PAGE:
When a bird sings during the dawn chorus or later in the sunlight, the tones and phrasing emerging from its beak repeat in a hypnotic and often moving way.
Nature granted male birds the ability to create beautifully pure-tone sounds to attract mates and assert personal territory. Some female birds, like the mockingbird, can also sing for the same purposes of courting and defense.
But to most humans, the singing of birds sounds more like a form of emotional expression, a joyous hymn from a sparrow or the reflective lamentations of a robin. This common, even subconscious, interpretation paints birds as nature’s purveyor of art and song, an idea embraced in a similar manner to the role of the artist or musician in society.
Whether in John Lennon’s somber “Blackbird” or Bob Marley’s elated “Three Little Birds,” songwriters have incorporated birds as not only a symbol for freedom but also instinctual expression. With their effortless flight and carefree songs and chirps, birds embody the life for which artists strive, one full of creation untethered by the tedium of constraint. Among recent relevant works, Solange’s “Cranes in the Sky” idealizes and supports this image of escape and autonomy.
For the artists, music or any other form of creation can feel like a natural impulse than a choice. Birds have no choice but to sing for their life’s fulfillment, artists have no choice but to create in the same passionate and legacy-building way. And both musical expressions — merely sound arranged over time — possess a deeper, abstract meaning about the capabilities of absorbing life’s strange gifts of song and practically inexplicable aesthetics.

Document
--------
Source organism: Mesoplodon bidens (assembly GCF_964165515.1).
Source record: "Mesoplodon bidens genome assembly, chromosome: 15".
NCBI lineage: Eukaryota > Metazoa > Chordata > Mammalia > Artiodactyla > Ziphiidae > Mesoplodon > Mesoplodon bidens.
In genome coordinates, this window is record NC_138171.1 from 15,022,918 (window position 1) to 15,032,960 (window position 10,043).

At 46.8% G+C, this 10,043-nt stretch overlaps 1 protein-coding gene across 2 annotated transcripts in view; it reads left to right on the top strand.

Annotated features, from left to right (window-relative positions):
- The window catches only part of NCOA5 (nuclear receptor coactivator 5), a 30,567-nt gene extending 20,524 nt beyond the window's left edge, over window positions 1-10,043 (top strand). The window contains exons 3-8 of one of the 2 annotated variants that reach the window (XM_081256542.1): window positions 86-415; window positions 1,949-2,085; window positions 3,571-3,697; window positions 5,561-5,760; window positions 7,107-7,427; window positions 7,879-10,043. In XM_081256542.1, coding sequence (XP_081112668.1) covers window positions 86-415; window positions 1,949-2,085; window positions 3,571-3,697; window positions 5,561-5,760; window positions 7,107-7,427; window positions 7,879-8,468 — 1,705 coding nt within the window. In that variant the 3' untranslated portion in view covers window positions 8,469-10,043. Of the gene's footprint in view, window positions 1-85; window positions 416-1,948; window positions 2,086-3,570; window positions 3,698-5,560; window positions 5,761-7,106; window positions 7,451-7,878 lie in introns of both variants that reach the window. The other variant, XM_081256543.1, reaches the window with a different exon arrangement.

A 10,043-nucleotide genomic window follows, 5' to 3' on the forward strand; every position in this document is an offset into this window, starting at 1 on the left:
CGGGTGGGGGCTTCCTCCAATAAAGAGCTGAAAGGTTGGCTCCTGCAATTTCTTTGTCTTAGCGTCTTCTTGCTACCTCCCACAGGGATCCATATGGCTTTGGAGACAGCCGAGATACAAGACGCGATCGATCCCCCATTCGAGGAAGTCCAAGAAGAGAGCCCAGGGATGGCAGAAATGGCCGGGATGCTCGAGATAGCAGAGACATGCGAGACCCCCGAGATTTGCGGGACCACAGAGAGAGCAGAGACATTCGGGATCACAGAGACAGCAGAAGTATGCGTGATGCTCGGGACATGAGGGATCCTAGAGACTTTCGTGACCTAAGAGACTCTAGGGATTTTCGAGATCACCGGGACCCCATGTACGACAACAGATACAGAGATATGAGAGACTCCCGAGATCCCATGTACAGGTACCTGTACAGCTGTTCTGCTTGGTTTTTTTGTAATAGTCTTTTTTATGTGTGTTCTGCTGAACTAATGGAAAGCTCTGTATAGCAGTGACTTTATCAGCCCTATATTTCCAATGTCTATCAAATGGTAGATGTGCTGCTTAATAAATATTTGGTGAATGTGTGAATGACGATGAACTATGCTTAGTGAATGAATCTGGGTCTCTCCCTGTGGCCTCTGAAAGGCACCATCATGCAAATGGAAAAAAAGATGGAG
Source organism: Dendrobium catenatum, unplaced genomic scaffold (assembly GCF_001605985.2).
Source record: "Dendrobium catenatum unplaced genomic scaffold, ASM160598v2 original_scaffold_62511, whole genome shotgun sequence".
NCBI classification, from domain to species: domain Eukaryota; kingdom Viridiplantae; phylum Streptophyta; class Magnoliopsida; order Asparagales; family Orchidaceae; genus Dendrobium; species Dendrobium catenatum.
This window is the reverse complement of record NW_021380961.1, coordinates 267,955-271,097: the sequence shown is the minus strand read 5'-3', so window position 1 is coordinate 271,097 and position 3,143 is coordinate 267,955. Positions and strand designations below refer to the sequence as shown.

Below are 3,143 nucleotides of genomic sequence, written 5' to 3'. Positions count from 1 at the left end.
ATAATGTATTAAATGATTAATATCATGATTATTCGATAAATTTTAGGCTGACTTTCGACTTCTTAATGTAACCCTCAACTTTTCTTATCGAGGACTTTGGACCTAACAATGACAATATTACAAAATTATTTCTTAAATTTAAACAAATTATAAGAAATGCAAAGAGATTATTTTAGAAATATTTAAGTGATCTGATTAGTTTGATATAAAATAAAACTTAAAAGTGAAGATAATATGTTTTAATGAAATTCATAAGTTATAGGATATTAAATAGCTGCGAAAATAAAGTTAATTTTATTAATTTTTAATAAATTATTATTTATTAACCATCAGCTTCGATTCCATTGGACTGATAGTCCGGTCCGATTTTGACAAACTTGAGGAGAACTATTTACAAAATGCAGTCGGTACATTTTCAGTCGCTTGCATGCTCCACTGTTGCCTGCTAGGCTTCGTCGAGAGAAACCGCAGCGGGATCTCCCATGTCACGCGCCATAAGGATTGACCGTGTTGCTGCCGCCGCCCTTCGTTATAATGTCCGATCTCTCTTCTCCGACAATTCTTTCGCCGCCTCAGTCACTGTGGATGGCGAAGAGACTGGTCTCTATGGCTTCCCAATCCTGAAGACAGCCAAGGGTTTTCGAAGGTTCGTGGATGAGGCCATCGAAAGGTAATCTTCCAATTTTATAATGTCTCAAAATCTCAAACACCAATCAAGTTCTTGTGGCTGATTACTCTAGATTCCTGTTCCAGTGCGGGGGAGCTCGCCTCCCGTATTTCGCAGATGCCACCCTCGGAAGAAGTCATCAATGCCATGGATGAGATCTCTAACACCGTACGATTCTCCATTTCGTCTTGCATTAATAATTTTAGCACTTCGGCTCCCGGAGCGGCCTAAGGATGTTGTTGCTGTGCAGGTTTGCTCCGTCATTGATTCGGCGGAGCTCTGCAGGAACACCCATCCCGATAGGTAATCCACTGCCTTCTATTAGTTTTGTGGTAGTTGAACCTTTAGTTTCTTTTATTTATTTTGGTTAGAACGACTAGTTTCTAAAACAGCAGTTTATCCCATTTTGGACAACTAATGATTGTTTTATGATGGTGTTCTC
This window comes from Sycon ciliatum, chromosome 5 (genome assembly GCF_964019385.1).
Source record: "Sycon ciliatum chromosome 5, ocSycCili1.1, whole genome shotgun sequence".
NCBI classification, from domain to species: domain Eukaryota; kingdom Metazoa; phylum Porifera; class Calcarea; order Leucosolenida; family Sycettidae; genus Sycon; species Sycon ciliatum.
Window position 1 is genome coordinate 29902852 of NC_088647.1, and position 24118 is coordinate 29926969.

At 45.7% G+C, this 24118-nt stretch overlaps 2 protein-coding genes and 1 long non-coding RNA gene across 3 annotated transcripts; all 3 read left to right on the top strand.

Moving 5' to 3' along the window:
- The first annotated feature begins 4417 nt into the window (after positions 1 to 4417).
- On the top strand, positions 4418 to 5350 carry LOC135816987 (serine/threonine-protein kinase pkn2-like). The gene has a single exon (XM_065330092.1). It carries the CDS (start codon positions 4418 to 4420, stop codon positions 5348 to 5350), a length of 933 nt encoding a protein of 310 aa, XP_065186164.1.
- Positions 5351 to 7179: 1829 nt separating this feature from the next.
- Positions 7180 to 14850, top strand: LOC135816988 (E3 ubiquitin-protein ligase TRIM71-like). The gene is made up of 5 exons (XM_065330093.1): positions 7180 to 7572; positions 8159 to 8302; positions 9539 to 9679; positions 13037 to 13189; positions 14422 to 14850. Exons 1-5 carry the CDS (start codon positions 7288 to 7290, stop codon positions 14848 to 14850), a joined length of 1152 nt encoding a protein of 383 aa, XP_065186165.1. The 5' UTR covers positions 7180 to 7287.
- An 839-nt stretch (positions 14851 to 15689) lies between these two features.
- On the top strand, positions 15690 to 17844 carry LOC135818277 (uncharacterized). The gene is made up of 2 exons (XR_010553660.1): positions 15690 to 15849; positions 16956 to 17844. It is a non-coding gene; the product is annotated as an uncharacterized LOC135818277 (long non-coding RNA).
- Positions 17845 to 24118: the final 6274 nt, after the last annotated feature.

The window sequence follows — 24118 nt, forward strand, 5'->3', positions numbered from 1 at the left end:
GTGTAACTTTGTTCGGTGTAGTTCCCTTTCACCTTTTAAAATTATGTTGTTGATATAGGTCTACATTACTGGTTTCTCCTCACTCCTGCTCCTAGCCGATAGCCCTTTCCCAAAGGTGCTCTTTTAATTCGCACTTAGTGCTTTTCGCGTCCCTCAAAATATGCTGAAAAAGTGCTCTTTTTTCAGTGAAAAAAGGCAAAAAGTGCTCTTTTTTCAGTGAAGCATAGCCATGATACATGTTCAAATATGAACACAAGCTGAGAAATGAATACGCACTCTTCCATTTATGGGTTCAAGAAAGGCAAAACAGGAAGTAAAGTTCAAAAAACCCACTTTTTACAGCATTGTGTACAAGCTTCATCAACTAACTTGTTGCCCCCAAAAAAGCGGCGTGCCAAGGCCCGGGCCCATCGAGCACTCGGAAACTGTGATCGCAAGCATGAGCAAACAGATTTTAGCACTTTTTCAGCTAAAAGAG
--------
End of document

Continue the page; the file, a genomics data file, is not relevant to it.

Had I not mentioned birds sing for mating and territory, their songs might seem wholly spontaneous. But in either humans or birds, nothing comes from true spontaneity and is always devised deep in the neural firings in the mind before being brought forth into existence.
Although, in songs of all human and non-human languages, biological or sensical meaning is not necessary, only reaction and emotion. What matters more than words are deeper feelings of melancholy, joy, loneliness or alienation.
On Mount Eerie’s new album A Crow Looked At Me, which deals with the death of artist Phil Elverum’s wife, the words hold great impact in their obvious catharsis of death as a reality. But the true sadness of the album comes from listening to Elverum’s inflection of melancholy and thinly-masked despair.
Like the namesake crow, the songs with titles like “Real Death,” “Raven” and “Crow” deliver a reproduction of the power of earthly suffering, reaching from the same rawness of black metal music. And despite the modern references and exploration of social constructs, A Crow Looked At Me is appropriately named as a crow or nightingale could encapsulate the music’s message perched on a willow branch, lamenting in solitude and pain.
Of course, bird songs can also carry the essence of more hopeful music, such as Paul Simon’s “Homeward Bound” or The Shins’ “New Slang.” Only their compositions are interspersed with more noticeable silences, less structure and little temporal rush.
But perhaps the most important art and music deal not with content but with the act of loss and discomfort. Cheerful songs only act to distract while requiems heal. And although birds might not sing specifically for the dead, the right sounds from a black-feathered avian might give an unmistakable impression.
Like a bird’s haunting lament, the songs like Phil Elverum presents on A Crow Looked at Me or, for that matter, Sufjan Stevens sings on Carrie & Lowell regarding lost love and worn-out territory feel just as much a part of nature expressing itself as anything in the forest.
Songbirds fly among us and experience the same reality as humans. They are simply less aware than us but often more truthful. With attention, one might find the full spectrum of terrestrial emotion from the throats of both the robin’s beak and the broken heart.